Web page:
Here’s why you shouldn’t confuse Gen Z with millennials

Often dubbed the “post-millennials” and “iGeneration”, Gen Z is now the largest generation of consumers – ever – with spending power that’s far more impactful than their most recent Venmo transfer.

Few people understand the differences between millennials and Gen Z. But the reality is, they are worlds apart. When it comes to the marketing preferences and buying decisions of each, they could not be more in contrast.

Though the exact year that separates millennials from Gen Z is often contested, the attitudes, beliefs and behaviors that separate the them are not — especially when it comes to money. According to Forbes, Gen Z is already on track to account for up to $143 billion in direct spending by 2020. But just as important as their spending as a cohort is their influence on others. A report from CASSANDRA found that 93% of parents say that their children — the generation that succeeds millennials — influence family and household spending.

Marketers who want to capture the attention of this generation (and those they influence) must recognize how different they are from the millennials that have been center stage. Gen Z is arguably the most entrepreneurial, digitally fluent and socially provoked group of consumers we have seen. Like their millennial predecessors, they have high expectations and demands. But, if for some reason these criteria are not met, their reaction will not be what brands are accustomed to seeing from millennials, who might offer them a second chance. Gen Z is less likely to grant brands the same redemption, which is why it’s important to understand exactly who they are and, of course, who their millennial counterparts are not.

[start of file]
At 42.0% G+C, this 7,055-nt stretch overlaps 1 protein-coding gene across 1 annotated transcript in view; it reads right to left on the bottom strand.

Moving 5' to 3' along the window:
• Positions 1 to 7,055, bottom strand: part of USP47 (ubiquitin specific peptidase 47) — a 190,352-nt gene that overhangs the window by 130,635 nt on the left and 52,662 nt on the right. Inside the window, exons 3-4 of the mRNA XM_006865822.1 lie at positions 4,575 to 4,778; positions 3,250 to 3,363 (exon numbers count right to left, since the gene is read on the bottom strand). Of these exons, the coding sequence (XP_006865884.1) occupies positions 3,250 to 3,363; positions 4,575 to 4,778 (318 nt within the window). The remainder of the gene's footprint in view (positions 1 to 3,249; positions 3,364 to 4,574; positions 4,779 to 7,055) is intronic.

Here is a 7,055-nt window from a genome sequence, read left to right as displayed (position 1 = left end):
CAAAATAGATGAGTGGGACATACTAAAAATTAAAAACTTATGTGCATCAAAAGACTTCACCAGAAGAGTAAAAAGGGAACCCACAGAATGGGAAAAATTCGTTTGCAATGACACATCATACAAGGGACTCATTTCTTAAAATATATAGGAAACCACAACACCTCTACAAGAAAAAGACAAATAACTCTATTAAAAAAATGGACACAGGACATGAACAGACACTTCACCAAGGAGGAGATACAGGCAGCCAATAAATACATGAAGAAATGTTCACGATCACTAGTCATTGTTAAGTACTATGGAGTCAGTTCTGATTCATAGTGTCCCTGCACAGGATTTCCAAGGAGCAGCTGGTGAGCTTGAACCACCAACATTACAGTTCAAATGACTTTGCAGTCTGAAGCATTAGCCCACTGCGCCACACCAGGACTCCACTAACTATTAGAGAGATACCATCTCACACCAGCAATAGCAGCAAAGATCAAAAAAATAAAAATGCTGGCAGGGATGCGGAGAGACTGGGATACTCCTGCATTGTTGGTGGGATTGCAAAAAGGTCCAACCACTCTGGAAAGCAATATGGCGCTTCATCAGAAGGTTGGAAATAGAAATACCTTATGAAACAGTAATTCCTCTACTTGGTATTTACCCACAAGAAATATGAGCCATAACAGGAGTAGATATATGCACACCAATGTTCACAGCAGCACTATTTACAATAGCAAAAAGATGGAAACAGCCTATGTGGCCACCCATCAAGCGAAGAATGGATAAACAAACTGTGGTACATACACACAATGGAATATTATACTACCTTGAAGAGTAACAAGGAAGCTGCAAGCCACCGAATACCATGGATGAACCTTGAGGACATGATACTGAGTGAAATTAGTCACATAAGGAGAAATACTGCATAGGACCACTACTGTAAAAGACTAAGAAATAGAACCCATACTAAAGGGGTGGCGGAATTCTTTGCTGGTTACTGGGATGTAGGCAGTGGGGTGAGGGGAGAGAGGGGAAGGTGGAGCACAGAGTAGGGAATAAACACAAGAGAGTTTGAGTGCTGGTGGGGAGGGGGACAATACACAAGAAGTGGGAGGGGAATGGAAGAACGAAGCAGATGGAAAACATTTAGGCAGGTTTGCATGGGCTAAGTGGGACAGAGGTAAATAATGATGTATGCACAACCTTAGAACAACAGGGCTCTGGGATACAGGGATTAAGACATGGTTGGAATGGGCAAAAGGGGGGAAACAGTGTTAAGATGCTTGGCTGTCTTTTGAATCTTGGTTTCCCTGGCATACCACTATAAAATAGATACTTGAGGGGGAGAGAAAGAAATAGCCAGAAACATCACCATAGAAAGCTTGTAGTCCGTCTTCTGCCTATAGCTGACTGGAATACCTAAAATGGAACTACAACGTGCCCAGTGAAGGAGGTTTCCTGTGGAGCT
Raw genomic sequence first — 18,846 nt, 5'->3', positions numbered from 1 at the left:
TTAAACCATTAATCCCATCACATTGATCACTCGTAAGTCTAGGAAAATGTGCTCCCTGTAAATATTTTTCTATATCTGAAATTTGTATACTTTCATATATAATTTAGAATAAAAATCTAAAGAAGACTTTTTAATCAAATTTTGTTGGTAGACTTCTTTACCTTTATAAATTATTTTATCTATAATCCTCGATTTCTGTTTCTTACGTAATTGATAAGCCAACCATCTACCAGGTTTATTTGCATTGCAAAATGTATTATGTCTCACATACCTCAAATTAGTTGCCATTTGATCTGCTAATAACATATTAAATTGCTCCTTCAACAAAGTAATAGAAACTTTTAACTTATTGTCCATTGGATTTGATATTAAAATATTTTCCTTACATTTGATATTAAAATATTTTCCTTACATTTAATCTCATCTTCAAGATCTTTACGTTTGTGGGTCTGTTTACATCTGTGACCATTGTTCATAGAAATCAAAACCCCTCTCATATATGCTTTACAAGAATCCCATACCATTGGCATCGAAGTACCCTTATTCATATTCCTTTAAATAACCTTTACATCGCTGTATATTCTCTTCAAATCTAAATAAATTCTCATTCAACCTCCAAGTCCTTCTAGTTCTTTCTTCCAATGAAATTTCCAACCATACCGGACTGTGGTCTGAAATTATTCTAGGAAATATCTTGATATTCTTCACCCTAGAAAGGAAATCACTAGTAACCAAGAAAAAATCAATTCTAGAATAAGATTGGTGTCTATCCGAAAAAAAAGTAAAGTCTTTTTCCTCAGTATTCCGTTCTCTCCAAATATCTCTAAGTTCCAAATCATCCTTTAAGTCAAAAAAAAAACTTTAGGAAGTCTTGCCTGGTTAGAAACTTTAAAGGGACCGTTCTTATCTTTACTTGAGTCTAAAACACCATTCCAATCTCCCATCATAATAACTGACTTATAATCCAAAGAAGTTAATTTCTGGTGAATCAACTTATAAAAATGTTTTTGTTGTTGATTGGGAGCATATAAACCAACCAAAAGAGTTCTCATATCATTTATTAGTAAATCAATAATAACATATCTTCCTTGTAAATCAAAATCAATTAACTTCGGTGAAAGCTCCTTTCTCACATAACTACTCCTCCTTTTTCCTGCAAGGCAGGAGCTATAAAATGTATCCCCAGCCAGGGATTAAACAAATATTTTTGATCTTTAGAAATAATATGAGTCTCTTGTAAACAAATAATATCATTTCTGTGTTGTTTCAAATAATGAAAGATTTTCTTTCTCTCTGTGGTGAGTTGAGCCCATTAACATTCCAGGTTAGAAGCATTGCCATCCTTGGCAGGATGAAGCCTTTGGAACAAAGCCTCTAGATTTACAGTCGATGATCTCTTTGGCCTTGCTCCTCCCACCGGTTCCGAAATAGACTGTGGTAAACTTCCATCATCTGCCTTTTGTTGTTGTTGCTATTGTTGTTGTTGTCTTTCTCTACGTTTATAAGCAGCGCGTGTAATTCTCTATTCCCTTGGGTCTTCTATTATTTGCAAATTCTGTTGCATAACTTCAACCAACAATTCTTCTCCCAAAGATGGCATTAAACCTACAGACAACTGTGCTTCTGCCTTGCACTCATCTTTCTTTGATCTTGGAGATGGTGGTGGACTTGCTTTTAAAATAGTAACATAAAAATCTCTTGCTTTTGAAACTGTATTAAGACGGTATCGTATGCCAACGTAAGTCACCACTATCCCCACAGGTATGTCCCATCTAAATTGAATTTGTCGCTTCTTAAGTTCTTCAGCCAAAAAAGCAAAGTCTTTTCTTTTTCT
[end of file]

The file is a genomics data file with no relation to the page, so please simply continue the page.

Bargains and ads mean very little

This generation is far less price-conscious than previous generations. One might argue that the frugality of Gen Z is incomparable to millennials, who grew up rattled by two recessions and the events of 9/11 — events that made them exceedingly cautious and content on a budget. But history and its effects are relative. If anything, millennials’ resulting favorability of experiences over materialism is only fodder in explaining the shopping behaviors of Gen Z.

Research from Euclid Analytics found that 43% of Gen Z is likely to compare prices and “bargain shop” compared to 49% of millennials and 51% of baby boomers. Ultimately, Gen Z is aware of recession-era struggles, but removed enough that bargains and deals matter less. In the same vein of breaking with tradition, ads are also less effective among Gen Z. According to the Huffington Post, 71% of millennials claimed to follow an ad before making a purchase, compared to 59% of Gen Z who do the same.

Quality over quantity — and quick!

Most research has shown that millennials will pay for something from an established and/or reputable brand. Further, if that brand’s product or service aligns with their personal values, they’ll likely become a long-term customer. Gen Z is different. In most cases, they don’t care about the popularity of a brand, or finding one that they can return to. Instead, they care only that something is high-quality and bolsters their image, both online and offline.